- What started off as a story about a Spanish man who fell in love with Tanzania turned out to be the start of a major business franchise that has revolutionized the industry in the country.
What started off as a story about a Spanish man who fell in love with Tanzania turned out to be the start of a major chain of restaurants that has revolutionised the industry in the country.
Carlos Bastos Mella, famously known as “Kalito”, is the legend behind the brands Samaki Samaki, Kuku Kuku, and Wavuvi Kempu under the company Karlito’s Way.
Carlos’ story, which made him one of the gurus in the entertainment industry, is quite interesting. He met his then-girlfriend through a friend in Spain who was married to a Tanzanian man, and it was through this that he was invited to visit Tanzania, a country that he fell in love with.
“I met Khalifa, a Tanzanian man who was married to a Spanish woman in Seville in Southern Spain. We instantly clicked and became friends. In 2002, he invited me to Tanzania. When I first came, I found myself falling in love with Tanzania, I came back again in 2003,’’ said Carlos.
In his own words he realised he was not happy with the European lifestyle because, as he noted, it felt like “they were living robots.”
He fell in love with Tanzania because of the freedom and happiness he felt with the carefree lifestyle of the people.
“From my point of view, Europeans control a little bit too much; we live like robots. People just live to work and produce; I never liked that for myself,’’ he explains.
Immediately after he fell in love with Tanzania and seeing how it aligned with his vision of a lifestyle, he made a bold move in 2004 to relocate to Tanzania and live with his friend, Khalifa.
They came up with a business idea, but things didn’t go well as planned, so he found himself on the street and had to look for a job to sustain himself.
“I didn’t come with a lot of money, so me and Khalifa came with a project idea, and things went south. I found myself on the streets, so I started looking for a life and a job, and then I was hired as a barman at Chui Bay Restaurant, where I worked three days a week; unfortunately, after three months, the restaurant was closed,” he recalls.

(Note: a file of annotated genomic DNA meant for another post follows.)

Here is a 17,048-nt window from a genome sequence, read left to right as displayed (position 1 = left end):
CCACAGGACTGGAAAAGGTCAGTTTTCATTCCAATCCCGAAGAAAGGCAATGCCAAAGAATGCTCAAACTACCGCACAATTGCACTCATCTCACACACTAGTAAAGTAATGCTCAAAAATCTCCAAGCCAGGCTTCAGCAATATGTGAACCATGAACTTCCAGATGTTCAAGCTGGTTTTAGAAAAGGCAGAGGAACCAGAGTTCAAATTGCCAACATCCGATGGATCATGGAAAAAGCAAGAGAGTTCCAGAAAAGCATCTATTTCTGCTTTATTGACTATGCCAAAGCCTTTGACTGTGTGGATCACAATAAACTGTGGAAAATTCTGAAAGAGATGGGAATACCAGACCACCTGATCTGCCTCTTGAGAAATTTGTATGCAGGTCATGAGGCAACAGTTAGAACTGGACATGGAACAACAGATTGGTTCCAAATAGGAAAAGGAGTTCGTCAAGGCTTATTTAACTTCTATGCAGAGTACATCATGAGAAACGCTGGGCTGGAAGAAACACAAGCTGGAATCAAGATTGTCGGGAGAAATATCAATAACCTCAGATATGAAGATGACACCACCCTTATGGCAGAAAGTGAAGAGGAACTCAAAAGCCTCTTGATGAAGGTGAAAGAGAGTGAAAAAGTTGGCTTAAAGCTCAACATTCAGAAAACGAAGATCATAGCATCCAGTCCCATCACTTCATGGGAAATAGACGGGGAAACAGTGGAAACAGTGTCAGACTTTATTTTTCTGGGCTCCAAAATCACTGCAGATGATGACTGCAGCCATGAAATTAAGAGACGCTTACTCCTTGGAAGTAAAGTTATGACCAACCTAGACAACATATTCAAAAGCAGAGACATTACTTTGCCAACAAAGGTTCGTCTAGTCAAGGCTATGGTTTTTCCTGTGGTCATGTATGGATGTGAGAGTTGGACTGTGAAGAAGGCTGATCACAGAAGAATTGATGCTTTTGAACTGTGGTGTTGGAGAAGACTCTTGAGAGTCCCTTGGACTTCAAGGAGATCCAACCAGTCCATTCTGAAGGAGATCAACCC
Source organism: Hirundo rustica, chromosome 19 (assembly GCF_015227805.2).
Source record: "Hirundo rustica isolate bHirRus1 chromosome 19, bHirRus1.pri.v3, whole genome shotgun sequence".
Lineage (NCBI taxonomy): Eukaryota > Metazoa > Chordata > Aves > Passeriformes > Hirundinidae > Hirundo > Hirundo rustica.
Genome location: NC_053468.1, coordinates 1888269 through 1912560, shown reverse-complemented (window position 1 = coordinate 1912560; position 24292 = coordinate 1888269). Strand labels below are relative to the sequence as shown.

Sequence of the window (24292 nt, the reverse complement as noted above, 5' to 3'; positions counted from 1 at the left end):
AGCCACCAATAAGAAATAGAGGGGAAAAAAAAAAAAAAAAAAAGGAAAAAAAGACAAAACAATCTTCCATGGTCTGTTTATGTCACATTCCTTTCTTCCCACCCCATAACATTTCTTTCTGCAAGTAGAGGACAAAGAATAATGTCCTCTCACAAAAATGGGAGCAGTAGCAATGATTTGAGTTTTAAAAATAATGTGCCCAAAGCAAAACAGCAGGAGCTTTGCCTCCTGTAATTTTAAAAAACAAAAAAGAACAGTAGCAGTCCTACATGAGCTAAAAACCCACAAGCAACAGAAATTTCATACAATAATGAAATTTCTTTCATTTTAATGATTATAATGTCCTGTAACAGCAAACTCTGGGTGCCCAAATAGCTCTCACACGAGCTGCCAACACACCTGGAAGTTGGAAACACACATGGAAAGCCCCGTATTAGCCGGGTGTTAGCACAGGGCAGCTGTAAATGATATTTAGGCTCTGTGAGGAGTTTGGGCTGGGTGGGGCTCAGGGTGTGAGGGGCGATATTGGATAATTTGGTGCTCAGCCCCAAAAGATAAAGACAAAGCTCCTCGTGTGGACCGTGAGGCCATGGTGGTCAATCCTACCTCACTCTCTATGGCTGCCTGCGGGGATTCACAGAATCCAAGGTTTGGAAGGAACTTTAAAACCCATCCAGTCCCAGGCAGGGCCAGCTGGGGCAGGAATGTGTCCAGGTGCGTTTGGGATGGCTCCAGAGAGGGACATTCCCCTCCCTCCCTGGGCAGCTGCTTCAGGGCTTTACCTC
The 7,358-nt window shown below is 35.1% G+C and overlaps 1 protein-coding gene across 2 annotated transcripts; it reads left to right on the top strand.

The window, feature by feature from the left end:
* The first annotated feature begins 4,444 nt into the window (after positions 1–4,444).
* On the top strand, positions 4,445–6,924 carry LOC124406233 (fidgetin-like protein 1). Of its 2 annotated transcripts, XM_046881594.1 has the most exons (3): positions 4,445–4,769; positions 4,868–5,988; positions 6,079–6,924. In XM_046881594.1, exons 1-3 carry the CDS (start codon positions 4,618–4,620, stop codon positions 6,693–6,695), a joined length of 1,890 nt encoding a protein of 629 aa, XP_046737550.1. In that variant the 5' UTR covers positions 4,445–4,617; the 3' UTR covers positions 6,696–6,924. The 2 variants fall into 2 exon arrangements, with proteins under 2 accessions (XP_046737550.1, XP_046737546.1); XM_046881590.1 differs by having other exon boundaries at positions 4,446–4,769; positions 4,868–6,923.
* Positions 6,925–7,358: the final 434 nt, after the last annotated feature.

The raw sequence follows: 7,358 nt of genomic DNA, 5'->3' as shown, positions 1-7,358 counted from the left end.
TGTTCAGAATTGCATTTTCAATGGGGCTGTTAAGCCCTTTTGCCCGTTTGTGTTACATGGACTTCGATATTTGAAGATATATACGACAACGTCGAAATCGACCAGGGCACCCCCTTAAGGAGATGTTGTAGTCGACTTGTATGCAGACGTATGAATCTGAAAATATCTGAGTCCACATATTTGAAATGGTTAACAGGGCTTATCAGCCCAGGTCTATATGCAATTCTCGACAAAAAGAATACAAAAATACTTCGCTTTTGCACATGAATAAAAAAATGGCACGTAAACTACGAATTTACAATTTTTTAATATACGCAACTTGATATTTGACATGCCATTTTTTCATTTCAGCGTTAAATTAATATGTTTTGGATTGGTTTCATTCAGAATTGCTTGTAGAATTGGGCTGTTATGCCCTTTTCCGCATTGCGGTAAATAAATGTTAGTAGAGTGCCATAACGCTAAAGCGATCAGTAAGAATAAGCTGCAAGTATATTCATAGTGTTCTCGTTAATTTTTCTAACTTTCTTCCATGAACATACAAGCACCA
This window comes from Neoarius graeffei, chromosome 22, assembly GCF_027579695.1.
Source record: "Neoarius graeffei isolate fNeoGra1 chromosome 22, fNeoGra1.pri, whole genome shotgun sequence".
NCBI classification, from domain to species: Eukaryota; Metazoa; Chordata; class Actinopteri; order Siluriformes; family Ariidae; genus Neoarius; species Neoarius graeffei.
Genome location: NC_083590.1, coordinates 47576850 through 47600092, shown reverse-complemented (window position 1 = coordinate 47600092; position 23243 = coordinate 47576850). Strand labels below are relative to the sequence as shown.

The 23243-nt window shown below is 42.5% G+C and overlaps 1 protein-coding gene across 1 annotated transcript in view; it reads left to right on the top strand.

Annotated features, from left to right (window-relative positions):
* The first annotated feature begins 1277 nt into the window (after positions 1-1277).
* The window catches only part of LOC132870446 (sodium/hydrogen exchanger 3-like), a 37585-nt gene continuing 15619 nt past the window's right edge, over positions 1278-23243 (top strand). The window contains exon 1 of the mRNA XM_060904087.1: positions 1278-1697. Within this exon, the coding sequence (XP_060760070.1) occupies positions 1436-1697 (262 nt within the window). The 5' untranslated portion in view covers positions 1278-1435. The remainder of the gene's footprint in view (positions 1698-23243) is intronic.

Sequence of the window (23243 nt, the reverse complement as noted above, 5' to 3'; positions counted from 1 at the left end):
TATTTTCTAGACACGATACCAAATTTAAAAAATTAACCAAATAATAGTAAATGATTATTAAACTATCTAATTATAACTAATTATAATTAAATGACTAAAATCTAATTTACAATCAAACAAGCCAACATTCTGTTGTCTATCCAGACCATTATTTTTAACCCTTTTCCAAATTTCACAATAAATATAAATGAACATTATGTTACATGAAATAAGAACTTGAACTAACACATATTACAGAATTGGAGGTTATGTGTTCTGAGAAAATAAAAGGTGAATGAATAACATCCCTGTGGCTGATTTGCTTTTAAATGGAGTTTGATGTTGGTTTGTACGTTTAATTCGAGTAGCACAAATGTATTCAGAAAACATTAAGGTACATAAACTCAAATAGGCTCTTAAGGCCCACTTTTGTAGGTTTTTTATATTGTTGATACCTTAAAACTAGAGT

As life can take unexpected turns, Carlos decided to not give up. In 2005, he went to Nungwi, Zanzibar, where he was hired as a dive master.
“I worked as a dive master in Zanzibar for two years, but all that time I didn’t know what I wanted to do with my life; all I knew was that I liked to entertain people, bring them to the water, and prepare parties for them,’’ he added.
In 2007, he decided to come back to Dar es Salaam and start over. He did not have a home to stay, so he started living in guest houses, one of which was at Msasani.
His experience in Zanzibar gave him the idea of doing a bar business on a container; that’s where he met a friend of his, Jangir, with whom he shared the idea, but his friend had a whole different mindset.
“I was having the idea of doing something to entertain people, and my first idea was to have a bar placed in a container, but Jangir convinced me that instead of a bar, we should sell fish, and I agreed.”
They started looking for a place for the business; at that time Mlimani City had just opened. Jangir was told he could not put a container there but they could rent him a place, and that’s how Samaki Samaki was born in 2007.
“Having a business idea is the first thing, but making it come true is the second part, so I didn’t have enough money to start the business. I remember how my mother, then-girlfriend, and friends loaned me money from different places to give me capital to start,” he adds.
If you have been to Samaki Samaki, you will notice that on the menu you will never find something like “Chips Kuku,” but instead you will find names like James Bond, Musoma, Iringa, and Tanga.
The walls are decorated with pictures of all the famous people who have touched the entertainment, politics, and sports fields, people like Tupac Shakur and many others.